Let’s face it: when you read a lot, you’re going to meet some characters you love and others that you, well, don’t like so much. Sometimes you’re not supposed to like these characters; their irritating qualities are meant to prove a point or demonstrate the themes of the book. Then there are some characters that the author wanted you to like, but you just can’t. Here, I have compiled a list of some of the literary characters that have annoyed me the most—some of them were destined by their creators to annoy readers, while others just couldn’t convince me to like or care about them. Feel free to share your most annoying literary encounters in the comments!

Mrs. Bennet, Pride & Prejudice

There are worse, crueler parental figures in classic literature, but I’m not sure any of them are quite as annoying as Mrs. Bennet. She spends the entire novel whining about her “poor nerves” and obsessing over finding rich husbands for her daughters, all while being too stupid to realize she’s embarrassing said daughters and possibly scaring away potential suitors. To make matters worse, Mrs. Bennet also constantly indulges her youngest daughter Lydia, raising her to become an obnoxious, selfish young woman with no regard for her own family. Lydia could’ve easily gotten her mother’s spot on this list, but since her horrid behavior is largely her mother’s fault, Mrs. Bennet is the most annoying character in this novel.

Ashley Wilkes, Gone with the Wind

Southern gentleman Ashley Wilkes endures a lot of hardships over the course of Gone with the Wind, but don’t expect to feel all that sorry for him. Weak and indecisive, Ashley is barely able to cope with the realities of post-Civil War life and never stops being hopelessly impractical. Most famously (or infamously, if you prefer), he claims to return Scarlett O’Hara’s love for him but marries his cousin Melanie to fulfill his family’s expectations. He then spends the next twelve years being emotionally unfaithful to Melanie and leading Scarlett on about his feelings for her. What Scarlett ever saw in Ashley Wilkes, and why she obsessed over him for so many years, I will never, ever understand.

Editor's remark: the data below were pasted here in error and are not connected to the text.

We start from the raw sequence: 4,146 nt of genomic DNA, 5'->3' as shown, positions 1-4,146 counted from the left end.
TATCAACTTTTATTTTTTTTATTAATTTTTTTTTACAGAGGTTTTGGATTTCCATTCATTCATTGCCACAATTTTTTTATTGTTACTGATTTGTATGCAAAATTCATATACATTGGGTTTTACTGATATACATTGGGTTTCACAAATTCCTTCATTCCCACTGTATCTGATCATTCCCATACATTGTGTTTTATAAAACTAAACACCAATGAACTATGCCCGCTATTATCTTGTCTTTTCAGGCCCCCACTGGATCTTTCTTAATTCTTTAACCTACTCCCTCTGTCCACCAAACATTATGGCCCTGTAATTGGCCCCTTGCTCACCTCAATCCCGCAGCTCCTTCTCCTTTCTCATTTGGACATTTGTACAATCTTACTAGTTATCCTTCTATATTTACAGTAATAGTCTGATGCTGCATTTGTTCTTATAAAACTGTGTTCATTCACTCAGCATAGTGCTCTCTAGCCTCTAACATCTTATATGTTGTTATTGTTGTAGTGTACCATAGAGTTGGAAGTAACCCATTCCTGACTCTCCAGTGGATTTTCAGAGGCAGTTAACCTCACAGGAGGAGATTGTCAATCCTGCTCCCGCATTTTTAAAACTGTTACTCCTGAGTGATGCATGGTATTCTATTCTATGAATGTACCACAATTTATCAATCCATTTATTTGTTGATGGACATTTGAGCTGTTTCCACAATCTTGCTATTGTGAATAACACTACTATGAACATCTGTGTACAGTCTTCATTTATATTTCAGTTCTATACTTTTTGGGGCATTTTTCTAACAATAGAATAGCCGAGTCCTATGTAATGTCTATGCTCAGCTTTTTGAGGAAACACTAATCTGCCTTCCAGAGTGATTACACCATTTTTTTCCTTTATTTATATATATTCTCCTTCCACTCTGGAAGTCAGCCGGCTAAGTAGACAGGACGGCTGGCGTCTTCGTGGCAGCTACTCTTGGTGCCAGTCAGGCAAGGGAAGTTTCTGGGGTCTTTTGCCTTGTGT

Daisy Buchanan, The Great Gatsby

I guess since Daisy Buchanan is meant to symbolize the American Dream’s failure to bring happiness to those who seek it, she was bound to be an annoying character. Still, when I read about the way she toys with Jay Gatbsy’s feelings and refuses to do anything the least bit unpleasant (from attending a funeral to paying attention to her own child), I wish I could reach through the pages and smack her in the face. There is more to life than fancy clothes, fancy houses, and fancy parties, but Daisy is too shallow and too lazy to look for any of it.

Percy Weasley, Harry Potter series

Uptight and arrogant, Percy Weasley is basically that know-it-all kid who made everyone else in the classroom roll their eyes all through their school years. After graduating from Hogwarts, he becomes so loyal to his new employer, the Ministry of Magic, that he severs ties with his own family when his father disagrees with the Ministry over the issue of Voldemort’s return. Despite this, he continues trying to boss his brothers around from afar. Although Percy eventually makes amends and reunites with his family, his love of authority and overestimation of his own intelligence will always make him one of the more irritating characters in the Harry Potter universe.

Holden Caulfield, The Catcher in the Rye

If Holden Caulfield were a real person, I would go out of my way to avoid him. While I understand that a lot of readers identify with Holden’s teenage angst, it troubles me that so many make him into their literary hero. He is a superficial hypocrite who judges everyone he meets and accuses them of being “phonies” without ever really getting to know any of them. I’m sure Holden’s judgmental nature and perpetual complaining are intended to make some sort of point, but that doesn’t make the character any less annoying. Anyone so unable to accept growing up and so unwilling to change his rude behavior shouldn’t be deemed a role model.